Poll confirms worrying spike in antisemitism | Thursday Morning Coffee
Pa. had highest incidence of white supremacist propaganda in 2021
The Tree of Life synagogue in Squirrel Hill, Pittsburgh. (Capital-Star photo by Stephen Caruso)
More than four years after the deadly shootings at Pittsburgh’s Tree of Life Synagogue that claimed the lives of 11 people, a majority of American Jews and most U.S. adults say they believe antisemitism remains a problem, and has only increased over the last five years.
The polling data released by the American Jewish Committee, comes as antisemitic hate crimes have risen in cities nationwide, according to Axios, which was first to report the data, and as Pennsylvania has become ground zero for white supremacist propaganda.
In separate samples, pollsters tested the opinions of both American Jewish adults and non-Jewish U.S. adults.
Nearly nine in 10 American Jews (89%) who participated in the poll said antisemitism was either somewhat of a problem, or a serious problem, according to the poll. And 82% said they believed the incidence of antisemitism had increased over the last five years.
Those same respondents (89%) told pollsters that antisemitism does not solely affect Jews, but rather “it affects society as a whole.”
The findings echoed the sentiments of civil rights advocates, who have argued that fighting the forces of hate is a team sport.
“No one and no community can go it alone. In fact, the whole point of hate is to isolate and to other, to make the target feel alone,” Shira Goodman, of the Anti-Defamation League, and Andrea Custis, the past president of the Urban League of Philadelphia, wrote in a commentary piece the Capital-Star published in January.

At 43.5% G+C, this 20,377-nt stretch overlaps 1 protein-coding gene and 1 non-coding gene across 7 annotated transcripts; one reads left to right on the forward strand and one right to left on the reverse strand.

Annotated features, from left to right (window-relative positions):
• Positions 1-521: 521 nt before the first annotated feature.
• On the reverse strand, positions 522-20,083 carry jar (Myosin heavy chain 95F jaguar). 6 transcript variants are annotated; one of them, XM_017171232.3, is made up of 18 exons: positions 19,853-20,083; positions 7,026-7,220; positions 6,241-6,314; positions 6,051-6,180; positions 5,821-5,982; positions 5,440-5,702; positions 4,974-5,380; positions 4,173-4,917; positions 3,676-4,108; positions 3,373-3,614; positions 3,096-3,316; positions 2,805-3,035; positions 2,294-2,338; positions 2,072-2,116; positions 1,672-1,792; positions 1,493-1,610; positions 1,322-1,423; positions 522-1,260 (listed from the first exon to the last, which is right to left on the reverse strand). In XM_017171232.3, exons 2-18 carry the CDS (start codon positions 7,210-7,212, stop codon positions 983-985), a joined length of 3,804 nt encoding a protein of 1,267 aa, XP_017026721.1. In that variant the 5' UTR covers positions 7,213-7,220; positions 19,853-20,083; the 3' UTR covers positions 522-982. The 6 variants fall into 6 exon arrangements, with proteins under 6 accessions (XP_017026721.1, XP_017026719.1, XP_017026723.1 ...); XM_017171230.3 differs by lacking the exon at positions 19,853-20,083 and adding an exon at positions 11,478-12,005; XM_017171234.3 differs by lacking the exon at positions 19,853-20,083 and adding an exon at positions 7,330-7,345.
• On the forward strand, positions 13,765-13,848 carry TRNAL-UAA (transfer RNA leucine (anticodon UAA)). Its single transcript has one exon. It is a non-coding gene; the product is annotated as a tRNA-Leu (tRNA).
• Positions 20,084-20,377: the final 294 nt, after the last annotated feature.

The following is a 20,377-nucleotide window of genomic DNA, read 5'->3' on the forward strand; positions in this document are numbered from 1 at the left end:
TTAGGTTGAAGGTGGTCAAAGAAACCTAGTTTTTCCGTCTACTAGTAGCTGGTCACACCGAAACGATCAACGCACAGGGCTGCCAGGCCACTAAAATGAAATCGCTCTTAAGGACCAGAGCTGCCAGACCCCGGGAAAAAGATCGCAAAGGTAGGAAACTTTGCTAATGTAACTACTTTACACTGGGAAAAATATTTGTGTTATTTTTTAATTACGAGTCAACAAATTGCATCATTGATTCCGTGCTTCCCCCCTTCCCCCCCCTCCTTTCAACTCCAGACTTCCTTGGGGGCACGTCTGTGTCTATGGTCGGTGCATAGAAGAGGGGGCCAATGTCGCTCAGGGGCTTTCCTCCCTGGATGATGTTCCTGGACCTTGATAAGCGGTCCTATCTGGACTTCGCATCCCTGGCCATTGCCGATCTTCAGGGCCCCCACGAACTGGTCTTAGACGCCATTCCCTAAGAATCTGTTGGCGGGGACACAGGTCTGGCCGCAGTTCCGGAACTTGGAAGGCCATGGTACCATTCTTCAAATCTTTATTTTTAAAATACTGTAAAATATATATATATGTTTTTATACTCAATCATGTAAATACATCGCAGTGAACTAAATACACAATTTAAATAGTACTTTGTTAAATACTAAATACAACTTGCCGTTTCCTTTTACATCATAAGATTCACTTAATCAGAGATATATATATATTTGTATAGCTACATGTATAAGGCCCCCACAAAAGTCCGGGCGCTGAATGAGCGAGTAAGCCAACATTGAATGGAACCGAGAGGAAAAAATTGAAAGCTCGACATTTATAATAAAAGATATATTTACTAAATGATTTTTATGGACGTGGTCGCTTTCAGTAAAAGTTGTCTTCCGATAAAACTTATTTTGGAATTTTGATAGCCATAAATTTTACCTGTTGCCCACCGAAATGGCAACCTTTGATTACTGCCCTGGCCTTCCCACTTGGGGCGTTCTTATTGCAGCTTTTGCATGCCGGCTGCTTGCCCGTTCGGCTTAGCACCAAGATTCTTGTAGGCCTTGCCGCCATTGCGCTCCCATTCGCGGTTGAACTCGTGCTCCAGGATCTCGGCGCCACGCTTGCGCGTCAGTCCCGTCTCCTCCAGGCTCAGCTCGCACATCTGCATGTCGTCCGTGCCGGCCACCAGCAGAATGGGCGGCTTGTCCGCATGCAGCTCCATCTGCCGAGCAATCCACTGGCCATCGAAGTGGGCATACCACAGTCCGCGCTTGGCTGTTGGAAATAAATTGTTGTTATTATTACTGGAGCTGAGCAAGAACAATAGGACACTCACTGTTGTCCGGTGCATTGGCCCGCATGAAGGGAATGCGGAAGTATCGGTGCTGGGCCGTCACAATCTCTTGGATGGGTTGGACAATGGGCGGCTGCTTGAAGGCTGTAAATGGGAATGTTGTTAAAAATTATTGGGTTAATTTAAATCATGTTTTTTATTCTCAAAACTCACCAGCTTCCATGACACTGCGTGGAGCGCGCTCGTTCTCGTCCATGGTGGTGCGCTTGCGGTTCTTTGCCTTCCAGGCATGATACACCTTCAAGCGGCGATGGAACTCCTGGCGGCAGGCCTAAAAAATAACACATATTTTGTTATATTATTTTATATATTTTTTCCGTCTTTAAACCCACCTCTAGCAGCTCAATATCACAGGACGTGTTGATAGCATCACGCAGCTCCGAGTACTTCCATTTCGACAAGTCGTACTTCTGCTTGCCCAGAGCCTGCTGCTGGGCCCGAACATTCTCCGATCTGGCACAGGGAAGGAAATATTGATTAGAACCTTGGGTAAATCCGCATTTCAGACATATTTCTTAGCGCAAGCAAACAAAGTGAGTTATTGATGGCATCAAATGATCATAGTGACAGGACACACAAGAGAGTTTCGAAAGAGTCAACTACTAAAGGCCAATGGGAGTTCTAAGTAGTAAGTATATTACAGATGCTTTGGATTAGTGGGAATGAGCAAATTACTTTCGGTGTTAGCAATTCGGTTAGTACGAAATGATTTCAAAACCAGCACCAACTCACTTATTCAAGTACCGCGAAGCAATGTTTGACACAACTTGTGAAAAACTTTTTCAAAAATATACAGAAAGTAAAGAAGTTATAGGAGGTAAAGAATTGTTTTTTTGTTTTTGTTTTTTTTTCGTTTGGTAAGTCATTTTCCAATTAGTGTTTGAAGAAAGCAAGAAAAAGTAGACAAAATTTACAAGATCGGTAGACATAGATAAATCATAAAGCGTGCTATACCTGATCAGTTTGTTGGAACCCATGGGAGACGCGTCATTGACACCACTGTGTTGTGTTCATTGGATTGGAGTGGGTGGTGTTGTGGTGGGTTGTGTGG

“When we react to hate by retreating further into silos and emphasizing our divisions, we hand the haters a victory,” Goodman and Custis wrote.
The two polls, both conducted in late 2022, included the opinions of 1,507 American Jewish adults and 1,004 American adults, with margins of error of 3.4% and 3.8%, respectively.
The poll drives home the prevalence of antisemitic speech on social media, with 85 percent younger American Jews, aged 18-29 saying they were the target of antisemitism online, or had seen it online at least once over the last 12 months.
That finding tracks with separate research by the Anti-Defamation League, Axios reported, which found that the incidence of white supremacist propaganda “remained at historic levels” in 2021.
Researchers charted a national average of 13 incidents a day, with a 27% rise in propaganda targeting Jews and Jewish institutions.
Pennsylvania reported the highest levels nationwide that year (473 incidents), followed by Virginia (375), Texas (327), Massachusetts (272), Washington State (228), Maryland (217) and New York State (212).
“White supremacists more frequently are resorting to hate propaganda as a tactic to spread their noxious ideas and recruit new membership,” ADL CEO Jonathan Greenblatt said upon the data’s release last March.
“It’s particularly disturbing that at a time of when violent antisemitic assaults are on the rise, these groups are dialing-up their hateful rhetoric against Jews and canvassing entire communities with hate literature. This is an alarming trend that needs to be checked, now,” Greenblatt said.
And when it comes to the broader U.S. population, nearly seven in 10 U.S. adult respondents (69%) said they were familiar with the term antisemitism, and 68% saying they believed it was a problem.
Slightly less than half (47%) of all U.S. adults, however, said they believed antisemitism had increased nationwide over the last five years, and that nearly two-thirds (64%) said they personally had not seen any antisemitic incidents either online or in person.
Of those who had seen such incidents, more than eight in 10 (82%) said they had seen them online, according to the poll.
“The forces that power antisemitism and racism are the same. Ignorance, grievances and their imagined sources, fear of the other, stereotypes and conspiracy theories can all morph into dangerous rhetoric that can transform into violence,” Goodman and Custis wrote for the Capital-Star last month. “Manufacturing a narrative that amplifies our differences or divides our communities only benefits those who hate all of us.”
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